Tag: fiscal year

Is Keynesian Stimulus Working?

In his Brookings Institution speech yesterday, President Obama called for more Keynesian-style spending stimulus for the economy, including increased investment on government projects and expanded subsidy payments to the unemployed and state governments. The package might cost $150 billion or more.

The president said that we’ve had to “spend our way out of this recession.” We’ve certainly had massive spending, but it doesn’t seem to have helped the economy, as the 10 percent unemployment rate attests to.

It’s not just that the Obama “stimulus” package from February has apparently failed. The total Keynesian stimulus is not measured by the spending in that bill only, but by the total size of federal government deficits.

The chart shows that while the federal deficit (the total “stimulus” amount) has skyrocketed over the last three years, the unemployment rate has more than doubled. (The unemployment rate is the fiscal year average. Two months are included for FY2010.)

200912_blog_edwards17

The total Keynesian stimulus of recent years has included the Bush stimulus bill in early 2008, TARP, large increases in regular appropriations, soaring entitlement spending, the Obama stimulus package from February, rising unemployment benefits, and falling revenues, which are “automatic stabilizers” according to Keynesian theory.

The deficit-fueled Keynesian approach to recovery is not working. The time is long overdue for the Democrats in Congress and advisers in the White House to reconsider their Keynesian beliefs and to start entertaining some market-oriented policies to get the economy moving again.

Taxpayers Deserve Better from the President

President Obama’s estimated $17 billion budget cuts for fiscal year 2010 amounts to a measly .5 percent of the president’s total proposed spending, and 1.5 percent of the president’s proposed deficit for the coming fiscal year. His offerings to cut the budget should be dismissed as unserious. In fact, this is reminiscent of the Bush administration’s annual list of minuscule proposed cuts in the face of profligate spending and mounting federal debt.

President Obama says his efforts “are just the next phase of a larger and longer effort needed to change how Washington does business and put our fiscal house in order.” Promising more spending and more debt while celebrating relatively insignificant cuts and ignoring the looming entitlement crunch represents businesses as usual, not change. Current and future taxpayers deserved a serious proposal to reduce the government’s burden on their wallets and the struggling economy. Instead, the president’s first budget represents an attempt to shove the government’s hand deeper into the American peoples’ pockets and lives.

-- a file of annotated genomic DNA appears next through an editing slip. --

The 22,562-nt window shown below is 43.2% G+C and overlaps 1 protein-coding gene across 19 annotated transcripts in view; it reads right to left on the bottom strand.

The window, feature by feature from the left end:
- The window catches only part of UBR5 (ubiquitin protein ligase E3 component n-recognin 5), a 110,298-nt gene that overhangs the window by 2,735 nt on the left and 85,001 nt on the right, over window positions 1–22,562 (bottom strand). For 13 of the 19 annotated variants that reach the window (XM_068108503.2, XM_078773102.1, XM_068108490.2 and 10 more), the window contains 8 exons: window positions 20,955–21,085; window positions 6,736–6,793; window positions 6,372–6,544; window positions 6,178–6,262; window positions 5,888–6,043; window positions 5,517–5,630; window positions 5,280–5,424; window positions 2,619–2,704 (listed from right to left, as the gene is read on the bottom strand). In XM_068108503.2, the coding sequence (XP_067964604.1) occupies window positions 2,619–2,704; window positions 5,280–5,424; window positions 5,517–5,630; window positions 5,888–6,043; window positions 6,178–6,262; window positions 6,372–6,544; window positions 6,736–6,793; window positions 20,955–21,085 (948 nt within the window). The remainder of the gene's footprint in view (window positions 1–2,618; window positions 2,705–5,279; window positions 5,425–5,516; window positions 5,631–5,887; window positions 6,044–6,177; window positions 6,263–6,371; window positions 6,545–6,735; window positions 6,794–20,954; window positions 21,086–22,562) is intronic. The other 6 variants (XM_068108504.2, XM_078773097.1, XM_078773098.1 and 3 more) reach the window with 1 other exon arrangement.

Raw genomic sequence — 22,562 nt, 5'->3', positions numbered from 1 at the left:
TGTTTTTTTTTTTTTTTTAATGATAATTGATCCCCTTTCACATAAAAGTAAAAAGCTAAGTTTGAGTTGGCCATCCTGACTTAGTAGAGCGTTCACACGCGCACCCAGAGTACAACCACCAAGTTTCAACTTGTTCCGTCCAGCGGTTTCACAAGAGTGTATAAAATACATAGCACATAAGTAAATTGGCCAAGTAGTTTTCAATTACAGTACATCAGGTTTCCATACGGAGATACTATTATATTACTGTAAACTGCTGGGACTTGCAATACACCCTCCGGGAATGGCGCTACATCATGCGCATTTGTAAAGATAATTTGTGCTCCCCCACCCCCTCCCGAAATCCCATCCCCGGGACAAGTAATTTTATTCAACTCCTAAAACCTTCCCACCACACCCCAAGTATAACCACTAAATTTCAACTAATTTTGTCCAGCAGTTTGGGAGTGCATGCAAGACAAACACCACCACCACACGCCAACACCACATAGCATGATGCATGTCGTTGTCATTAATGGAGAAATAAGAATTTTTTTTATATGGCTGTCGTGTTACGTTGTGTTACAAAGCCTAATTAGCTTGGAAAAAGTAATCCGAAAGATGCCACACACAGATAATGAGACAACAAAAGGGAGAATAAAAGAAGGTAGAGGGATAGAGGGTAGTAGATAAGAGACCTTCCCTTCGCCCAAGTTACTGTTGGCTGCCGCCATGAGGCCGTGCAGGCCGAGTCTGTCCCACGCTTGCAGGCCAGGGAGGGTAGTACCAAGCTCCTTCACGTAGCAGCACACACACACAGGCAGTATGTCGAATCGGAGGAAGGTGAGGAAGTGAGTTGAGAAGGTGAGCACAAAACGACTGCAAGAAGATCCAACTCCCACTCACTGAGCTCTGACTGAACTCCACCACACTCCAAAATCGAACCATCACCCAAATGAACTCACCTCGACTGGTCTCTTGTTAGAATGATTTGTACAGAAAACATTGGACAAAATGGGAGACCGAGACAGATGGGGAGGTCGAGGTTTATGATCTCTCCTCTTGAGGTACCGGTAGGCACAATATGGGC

The president made several questionable statements in his address earlier today. He promised “long overdue investments” in education. But federal spending on education has already increased dramatically with no positive results. He spoke of “undertaking health care reform so that we can control costs while boosting coverage and quality” and “investing in renewable sources of energy.” Yet we know any type of reform will mean higher taxes, government rationing, and slower economic growth.

Congressional Priorities and the FY2010 Budget Resolution

Yesterday the House and Senate passed a bloated $3.5 trillion budget blueprint for fiscal year 2010.  According to House Speaker Nancy Pelosi (D-CA), “What is important to us as a nation is reflected in this budget. It’s a very happy day for our country.”

Included in the blueprint is language that calls for an equal pay raise between military employees and civilian federal employees.  President Obama had originally proposed slightly higher pay for members of the armed services.  The exact pay raise for bureaucrats will be determined in the appropriations process, but it’s likely to be a hike of anywhere from 2.9% to 3.9%.  This would come on top of last year’s 3.9% raise.

Omitted from the blueprint was language included in the Senate version by Sen. Tom Coburn (R-OK) that would have “required agency managers to report to Congress within 90 days of the bill’s passage on any programs that are ‘duplicative, inefficient or failing, with recommendations for eliminating and consolidating these programs.’”  A simple report to be issued by the agencies themselves. That’s it.  There would be no guarantee that anything would actually be cut or consolidated.

Is it really a happy day for our country when Congress passes a blueprint to add another $1 trillion plus to the skyrocketing national debt?  Is it really good for the struggling economy that the parasitic bureaucrats already living comfortably at the expense of the productive members of society are going to get another fat pay raise?  Is it really “important to us as a nation” to make sure federal agencies are not instructed to pick out the particularly woeful programs under their watch?

It may be a happy day for politicians and bureaucrats, but it’s another kick in the teeth for taxpayers.

Federal Debt Per Household

This afternoon, a congressional office asked me what the estimated national debt in President Obama’s fiscal year 2010 budget submission would be on a per-U.S.-household basis.  I think the answer is worth sharing with C@L readers:

According to the president’s budget, the estimated national debt (debt held by the public) in fiscal year 2010 would equal approximately $81,000 per U.S. household. 

But no worries, “we owe it to ourselves”!